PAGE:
2 Jul 2011
It seems that age is no barrier when it comes to being concerned about the environment we live in. The Sembcorp Water Technology Prize national competition held at the NEWater Visitor Centre on 2 July 2011 saw applicants from the various high schools and junior colleges competing against one another to bag the prestigious award.
Sponsored by Sembcorp Industries and jointly organised by PUB – Singapore’s national water agency, Nanyang Technological University (NTU)’s Singapore Membrane Technology Centre and Singapore Polytechnic (SP), the annual event aims to encourage and guide students in developing potential solutions to address challenges facing the water industry today.
Experts from the aforementioned organisations were invited to form the judging panel. Dr Adrian Yeo, Research Fellow at NTU’s Singapore Membrane Technology Centre also graced the event as guest-of-honour. The founder of MINT (Membrane Instruments and Technology) at NTU is best known for having invented a simple membrane filter that was later shipped to victims of the Indonesia tsunami in 2004.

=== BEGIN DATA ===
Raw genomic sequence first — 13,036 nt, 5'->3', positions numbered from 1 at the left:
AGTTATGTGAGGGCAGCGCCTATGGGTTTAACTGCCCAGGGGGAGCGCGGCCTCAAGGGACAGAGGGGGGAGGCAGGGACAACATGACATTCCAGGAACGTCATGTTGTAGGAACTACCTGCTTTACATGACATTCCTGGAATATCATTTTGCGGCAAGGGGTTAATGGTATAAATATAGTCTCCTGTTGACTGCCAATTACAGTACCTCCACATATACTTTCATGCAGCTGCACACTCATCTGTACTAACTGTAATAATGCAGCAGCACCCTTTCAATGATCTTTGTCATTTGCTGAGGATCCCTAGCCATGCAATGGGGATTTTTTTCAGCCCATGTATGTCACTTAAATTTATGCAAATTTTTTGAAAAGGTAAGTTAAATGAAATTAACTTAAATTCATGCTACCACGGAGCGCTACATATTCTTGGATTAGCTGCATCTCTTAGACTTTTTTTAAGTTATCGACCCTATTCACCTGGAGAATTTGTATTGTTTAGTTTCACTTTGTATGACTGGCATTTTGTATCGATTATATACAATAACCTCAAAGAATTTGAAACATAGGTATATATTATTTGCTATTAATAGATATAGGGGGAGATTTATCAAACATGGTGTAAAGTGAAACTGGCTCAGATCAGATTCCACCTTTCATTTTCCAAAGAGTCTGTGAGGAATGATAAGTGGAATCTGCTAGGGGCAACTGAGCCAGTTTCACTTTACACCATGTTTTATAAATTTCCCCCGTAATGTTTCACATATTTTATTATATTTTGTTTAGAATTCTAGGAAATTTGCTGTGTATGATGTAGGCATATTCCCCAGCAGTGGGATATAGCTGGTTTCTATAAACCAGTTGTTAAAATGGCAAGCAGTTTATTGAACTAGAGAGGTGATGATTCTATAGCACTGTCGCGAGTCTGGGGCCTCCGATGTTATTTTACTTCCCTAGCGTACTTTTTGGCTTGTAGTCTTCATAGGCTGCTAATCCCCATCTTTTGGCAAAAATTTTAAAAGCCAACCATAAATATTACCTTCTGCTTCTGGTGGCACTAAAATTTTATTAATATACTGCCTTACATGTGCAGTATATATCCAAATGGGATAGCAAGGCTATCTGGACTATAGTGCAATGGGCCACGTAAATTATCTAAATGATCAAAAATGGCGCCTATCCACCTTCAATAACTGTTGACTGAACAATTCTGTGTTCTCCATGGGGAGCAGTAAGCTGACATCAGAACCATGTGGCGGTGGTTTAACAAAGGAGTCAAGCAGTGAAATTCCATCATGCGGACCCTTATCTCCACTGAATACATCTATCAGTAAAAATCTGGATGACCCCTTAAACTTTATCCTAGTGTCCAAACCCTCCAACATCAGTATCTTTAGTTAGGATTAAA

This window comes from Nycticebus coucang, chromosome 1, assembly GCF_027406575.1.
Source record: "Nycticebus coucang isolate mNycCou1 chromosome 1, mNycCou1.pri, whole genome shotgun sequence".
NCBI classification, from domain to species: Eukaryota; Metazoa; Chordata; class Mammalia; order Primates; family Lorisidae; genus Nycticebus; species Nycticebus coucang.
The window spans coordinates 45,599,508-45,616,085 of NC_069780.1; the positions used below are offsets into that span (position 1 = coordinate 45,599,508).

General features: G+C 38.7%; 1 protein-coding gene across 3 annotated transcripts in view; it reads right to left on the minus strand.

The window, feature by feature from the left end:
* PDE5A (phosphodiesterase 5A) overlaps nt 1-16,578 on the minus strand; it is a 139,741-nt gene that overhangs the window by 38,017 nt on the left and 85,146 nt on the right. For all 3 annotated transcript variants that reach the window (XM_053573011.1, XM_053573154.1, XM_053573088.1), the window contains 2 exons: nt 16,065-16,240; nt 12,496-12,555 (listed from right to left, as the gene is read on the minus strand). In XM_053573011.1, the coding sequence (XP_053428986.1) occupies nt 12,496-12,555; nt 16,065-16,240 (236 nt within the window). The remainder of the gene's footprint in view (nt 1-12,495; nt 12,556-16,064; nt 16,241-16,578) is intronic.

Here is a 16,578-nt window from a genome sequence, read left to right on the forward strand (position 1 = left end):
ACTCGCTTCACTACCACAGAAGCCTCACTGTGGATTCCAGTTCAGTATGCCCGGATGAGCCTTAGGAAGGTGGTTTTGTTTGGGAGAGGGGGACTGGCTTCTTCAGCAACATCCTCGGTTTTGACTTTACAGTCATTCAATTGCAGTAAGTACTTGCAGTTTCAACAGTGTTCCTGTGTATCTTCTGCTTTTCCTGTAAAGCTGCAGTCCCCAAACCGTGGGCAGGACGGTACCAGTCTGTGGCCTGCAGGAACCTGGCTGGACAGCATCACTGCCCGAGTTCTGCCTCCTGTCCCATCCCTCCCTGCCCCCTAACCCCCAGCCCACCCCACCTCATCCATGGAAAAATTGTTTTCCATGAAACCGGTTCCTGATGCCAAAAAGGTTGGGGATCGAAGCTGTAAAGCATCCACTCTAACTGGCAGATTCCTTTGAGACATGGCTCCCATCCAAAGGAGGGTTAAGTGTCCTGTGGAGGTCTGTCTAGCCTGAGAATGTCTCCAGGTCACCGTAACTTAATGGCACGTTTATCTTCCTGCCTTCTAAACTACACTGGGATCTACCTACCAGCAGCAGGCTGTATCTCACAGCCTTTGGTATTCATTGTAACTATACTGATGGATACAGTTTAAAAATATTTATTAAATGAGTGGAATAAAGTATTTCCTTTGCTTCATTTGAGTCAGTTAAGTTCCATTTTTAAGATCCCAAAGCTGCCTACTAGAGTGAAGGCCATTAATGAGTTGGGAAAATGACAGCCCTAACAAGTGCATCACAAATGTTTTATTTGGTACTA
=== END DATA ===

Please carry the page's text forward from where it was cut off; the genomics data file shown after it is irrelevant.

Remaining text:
In his opening address, Dr Yeo expressed the importance of cultivating young water experts and that “Things are not that difficult, but also not that easy.”
Yet, as I stand in a room decorated with water tanks overflowing with seemingly endless strings of tubes and complex apparatuses, I wonder, “Just where is the easy part?”
However, I was quick to retract that thought. The students proved through sound rationalisation and demonstrations that membrane filtering need not be an intimidating task to take on with some incorporating mundane items such as parts of an electronic mixer and plastic bottles into their proposed system.
As exemplified by these students, it doesn’t take someone with a PhD (Doctor of Philosophy) or a master’s degree to make a change, just a burning passion and resolution to commit – now that’s the hard part.
By Sandy Lai